Plant a cabbage in your front yard. Go ahead. No one’s going to arrest you.
At least not in Hood River.
But around the country, from Los Angeles to Orlando and even in the midst of Iowa corn country in Des Moines, front yard vegetable gardeners are facing fines, and in some cases, city officials bulldoze their gardens.
The One-Sentence Almanac: Advice from local farmers
“When you’re selecting starts, don’t get the tallest ones. Look for the fattest stems. They are the healthiest. And good sale prices on starts can be found in June.”
Jeff Jerome, Grow Organic
“In my 20-to-30-foot garden last year, I ate in the garden every day. Daily observation is good. You can see when the weeds are popping up and when the zucchini needs to be harvested. I like to watch things grow, that’s part of the magic.”
Rachel Suits, OSU Extension Service
“When I plant out my brassicas (broccoli, kale, cauliflower, mustard greens) as starts, I direct seed some on poor soil nearby, and don’t water them much. They’re called “trap plants” and because they’re weaker, the flea beetles will go for them and leave the stronger plants alone.”
Kristina Nance, Pomona’s Branch
“If you are growing veggies with children, I have never seen kids more excited than when they were pulling carrots out of the ground. It just all connected for them, all those cartoons with the bunnies, it connected the food to the ground.”
Sally Sauter, Raisin Hill Farm
“In addition to what you grow, take advantage of the local fruit and forage for mushrooms to create a veritable feast.”
Rich McBride, yard farmer
“Maintain your sense of humor. Gardening is an ongoing experiment.”
Paul Brown and Laurel Bouret, Wildwood Farm
“Get yourself a subscription to Organic Gardening magazine.”
Blayney Myers, Quercus Farm
It wasn’t always this way. The front yard victory gardens of World Wars I and II were a patriotic way to support the war effort. Afterwards, along with the post-war boom, we got Safeway. And we got busy. Suddenly, growing our own food, front or back yard, was just so old-fashioned.
Here in the Gorge, we’re lucky that Hood River city ordinances don’t prohibit edible yards. If you live in other Gorge communities, or in a planned unit development with covenants and restrictions, check those out. And we’re also lucky we can plant vegetables anywhere because your front yard might have something your back yard has never seen: Sun.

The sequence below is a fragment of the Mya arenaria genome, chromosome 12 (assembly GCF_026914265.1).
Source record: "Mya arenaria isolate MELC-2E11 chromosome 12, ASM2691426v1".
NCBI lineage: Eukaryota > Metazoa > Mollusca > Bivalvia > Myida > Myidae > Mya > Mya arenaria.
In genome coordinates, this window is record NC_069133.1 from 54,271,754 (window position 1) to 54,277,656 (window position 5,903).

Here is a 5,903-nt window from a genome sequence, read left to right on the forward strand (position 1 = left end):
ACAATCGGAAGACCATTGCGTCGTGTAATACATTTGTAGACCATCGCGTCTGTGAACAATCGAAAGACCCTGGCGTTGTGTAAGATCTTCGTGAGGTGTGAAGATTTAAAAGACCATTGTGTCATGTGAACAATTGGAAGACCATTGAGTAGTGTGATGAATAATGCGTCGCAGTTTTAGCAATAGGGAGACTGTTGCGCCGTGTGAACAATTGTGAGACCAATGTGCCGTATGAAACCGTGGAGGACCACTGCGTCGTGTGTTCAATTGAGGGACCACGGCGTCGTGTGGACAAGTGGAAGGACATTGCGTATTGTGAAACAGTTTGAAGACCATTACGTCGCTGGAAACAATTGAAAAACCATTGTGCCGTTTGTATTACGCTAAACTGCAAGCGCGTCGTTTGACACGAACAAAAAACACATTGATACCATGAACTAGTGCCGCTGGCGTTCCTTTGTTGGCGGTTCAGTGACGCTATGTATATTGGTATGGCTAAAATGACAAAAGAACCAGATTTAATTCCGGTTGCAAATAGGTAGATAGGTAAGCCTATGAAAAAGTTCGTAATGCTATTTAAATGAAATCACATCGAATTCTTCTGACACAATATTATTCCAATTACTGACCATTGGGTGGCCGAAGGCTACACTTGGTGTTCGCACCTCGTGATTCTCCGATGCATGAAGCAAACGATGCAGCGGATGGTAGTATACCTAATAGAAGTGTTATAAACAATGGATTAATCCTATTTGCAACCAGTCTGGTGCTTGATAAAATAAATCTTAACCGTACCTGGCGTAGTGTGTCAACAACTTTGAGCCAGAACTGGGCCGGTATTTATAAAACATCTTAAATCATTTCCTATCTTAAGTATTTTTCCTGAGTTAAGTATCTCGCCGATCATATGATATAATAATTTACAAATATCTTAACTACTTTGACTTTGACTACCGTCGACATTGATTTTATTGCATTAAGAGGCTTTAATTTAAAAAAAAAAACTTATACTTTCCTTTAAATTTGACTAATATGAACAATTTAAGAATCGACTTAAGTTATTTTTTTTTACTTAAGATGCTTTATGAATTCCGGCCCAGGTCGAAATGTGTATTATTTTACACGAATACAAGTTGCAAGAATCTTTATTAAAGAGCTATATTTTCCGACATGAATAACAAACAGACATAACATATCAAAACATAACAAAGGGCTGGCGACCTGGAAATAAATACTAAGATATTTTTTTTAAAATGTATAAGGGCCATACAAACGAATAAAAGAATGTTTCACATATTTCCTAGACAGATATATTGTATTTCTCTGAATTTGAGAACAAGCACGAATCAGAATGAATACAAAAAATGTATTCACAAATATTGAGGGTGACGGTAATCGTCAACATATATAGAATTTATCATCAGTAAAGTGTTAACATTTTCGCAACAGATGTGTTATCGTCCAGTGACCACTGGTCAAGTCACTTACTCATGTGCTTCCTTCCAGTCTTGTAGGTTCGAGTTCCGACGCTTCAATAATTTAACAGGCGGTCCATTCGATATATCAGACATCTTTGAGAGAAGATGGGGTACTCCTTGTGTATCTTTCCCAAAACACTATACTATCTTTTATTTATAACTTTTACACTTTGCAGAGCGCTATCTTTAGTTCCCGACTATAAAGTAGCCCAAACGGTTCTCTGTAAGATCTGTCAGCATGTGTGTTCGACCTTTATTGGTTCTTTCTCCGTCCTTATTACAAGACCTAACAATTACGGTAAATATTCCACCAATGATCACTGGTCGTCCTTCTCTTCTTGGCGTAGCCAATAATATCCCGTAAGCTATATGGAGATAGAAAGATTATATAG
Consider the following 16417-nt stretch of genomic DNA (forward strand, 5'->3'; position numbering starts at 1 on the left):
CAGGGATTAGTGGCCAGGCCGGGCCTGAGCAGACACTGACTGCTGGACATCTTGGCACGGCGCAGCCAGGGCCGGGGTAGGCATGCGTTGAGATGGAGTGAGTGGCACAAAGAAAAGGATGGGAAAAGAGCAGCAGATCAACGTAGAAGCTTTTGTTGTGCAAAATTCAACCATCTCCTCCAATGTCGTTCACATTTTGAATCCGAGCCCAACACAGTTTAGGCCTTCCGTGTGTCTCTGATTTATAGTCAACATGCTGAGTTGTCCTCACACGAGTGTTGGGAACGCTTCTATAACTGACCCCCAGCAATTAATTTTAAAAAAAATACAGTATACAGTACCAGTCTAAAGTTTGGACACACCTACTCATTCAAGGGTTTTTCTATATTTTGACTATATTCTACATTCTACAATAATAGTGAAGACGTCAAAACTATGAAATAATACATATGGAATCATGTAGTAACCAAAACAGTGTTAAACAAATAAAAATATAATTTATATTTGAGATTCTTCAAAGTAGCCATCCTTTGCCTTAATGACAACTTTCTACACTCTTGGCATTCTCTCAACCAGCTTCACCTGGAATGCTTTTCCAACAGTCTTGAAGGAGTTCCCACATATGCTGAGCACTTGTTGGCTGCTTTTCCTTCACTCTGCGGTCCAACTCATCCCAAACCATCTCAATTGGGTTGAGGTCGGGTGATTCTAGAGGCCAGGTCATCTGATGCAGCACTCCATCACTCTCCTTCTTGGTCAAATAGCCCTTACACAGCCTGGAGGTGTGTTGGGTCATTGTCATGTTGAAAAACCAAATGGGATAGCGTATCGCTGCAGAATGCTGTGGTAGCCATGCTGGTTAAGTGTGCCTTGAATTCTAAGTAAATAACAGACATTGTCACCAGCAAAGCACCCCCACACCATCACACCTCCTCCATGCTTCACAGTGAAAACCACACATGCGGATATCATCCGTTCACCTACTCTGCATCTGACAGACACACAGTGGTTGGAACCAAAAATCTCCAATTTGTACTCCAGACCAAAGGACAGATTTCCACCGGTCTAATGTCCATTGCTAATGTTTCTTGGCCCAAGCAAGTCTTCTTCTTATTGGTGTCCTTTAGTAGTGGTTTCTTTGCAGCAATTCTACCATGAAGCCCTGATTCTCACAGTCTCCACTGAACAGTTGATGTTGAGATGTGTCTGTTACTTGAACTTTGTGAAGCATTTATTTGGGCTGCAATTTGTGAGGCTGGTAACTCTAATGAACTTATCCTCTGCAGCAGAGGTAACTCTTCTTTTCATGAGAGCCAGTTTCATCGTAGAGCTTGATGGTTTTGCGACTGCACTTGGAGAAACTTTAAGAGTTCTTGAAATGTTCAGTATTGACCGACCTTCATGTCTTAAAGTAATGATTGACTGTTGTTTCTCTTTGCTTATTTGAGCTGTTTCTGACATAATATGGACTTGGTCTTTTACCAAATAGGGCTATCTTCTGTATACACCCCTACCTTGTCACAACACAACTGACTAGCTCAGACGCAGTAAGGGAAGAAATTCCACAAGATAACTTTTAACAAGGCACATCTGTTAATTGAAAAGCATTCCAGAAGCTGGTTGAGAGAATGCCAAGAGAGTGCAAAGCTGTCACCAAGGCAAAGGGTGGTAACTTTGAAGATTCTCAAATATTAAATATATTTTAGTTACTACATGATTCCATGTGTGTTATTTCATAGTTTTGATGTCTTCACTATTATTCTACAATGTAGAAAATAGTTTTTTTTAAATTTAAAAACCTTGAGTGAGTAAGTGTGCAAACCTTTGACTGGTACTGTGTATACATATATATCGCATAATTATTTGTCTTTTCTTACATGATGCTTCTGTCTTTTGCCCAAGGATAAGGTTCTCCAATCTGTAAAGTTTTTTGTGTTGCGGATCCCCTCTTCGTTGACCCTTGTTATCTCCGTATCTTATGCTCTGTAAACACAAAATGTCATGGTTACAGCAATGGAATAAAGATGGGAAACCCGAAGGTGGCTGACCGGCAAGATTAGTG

“Your front and back yard could be in different climate zones,” says Rachel Suits, educational program assistant for the OSU Extension Service in Hood River County. Yes, if you’ve ever basked in the warmth of your front yard, and then walked 30 feet to your back yard and found damp, wet, dark conditions, you know what we’re talking about. Or perhaps your property is just the reverse.
Rich and Kate McBride’s ranch house along the Indian Creek bluffs in the Hood River heights is just such a house. The back yard faces south, toward Mount Hood, and gets ample sun. The front yard faces north, and is in shade much of the year.
“I plant 150 square feet of vegetables in the front yard, mostly spinach and salad greens, and 400 square feet in the back, mostly nightshade plants such as tomatoes, and we have a ten-foot row of raspberries,” Rich says.
McBride’s front yard edibles are hardly the things that get neighbors’ dander up. He’s integrated them into non-edible plantings, and included herbs such as oregano and thyme, lovely in any garden, edible or not. In fact, the garden has introduced him to his neighbors, who “peer over the fence to see what we’ve planted,” he says. “We’ve never had anyone react negatively to it.”
Well, it could also be that McBride grows enough vegetables to support four families. Neighbors may just be hoping for a nibble.
If you’ve wondered about creating your own edible yard, you’ve got more than city ordinances in your favor. There is a wealth of support, information, equipment, and every little seed your heart could desire, right here.
Let’s start at the very beginning. Why is sun so important?
Veteran professional farmer and landscape architect Blayney Myers, owner of Quercus Farm, explains it all for you (including sex).
“What we eat is the product of solar energy converted to food by plants,” she says. “Food plants take the most sun, as much as possible. Leafy greens take less because you eat the leaves, not the flower or fruit. We eat the fruit (flesh and seeds), and the flowers of plants. Those are the sexual, reproductive parts of the plant. To produce them takes a lot of solar energy. To make a tomato or eggplant or pepper takes time and sun. Home gardeners are often challenged to find a spot with enough sun. There’s never too much, as a rule.”
How much? Well, for those sexy plants, figure six hours a day. For those salad greens, less. McBride’s front yard gets summer sun beginning at about 10 a.m.
To figure out where your sun is best, Suits recommends spending a day outside and paying attention to where the sun is. Sounds like kind of a “duh!” suggestion, but ask yourself if you really know when and where the sun is in your yard every hour of the day. You may know where your yard is hottest straight up at noon in August, but that’s only one bit of knowledge.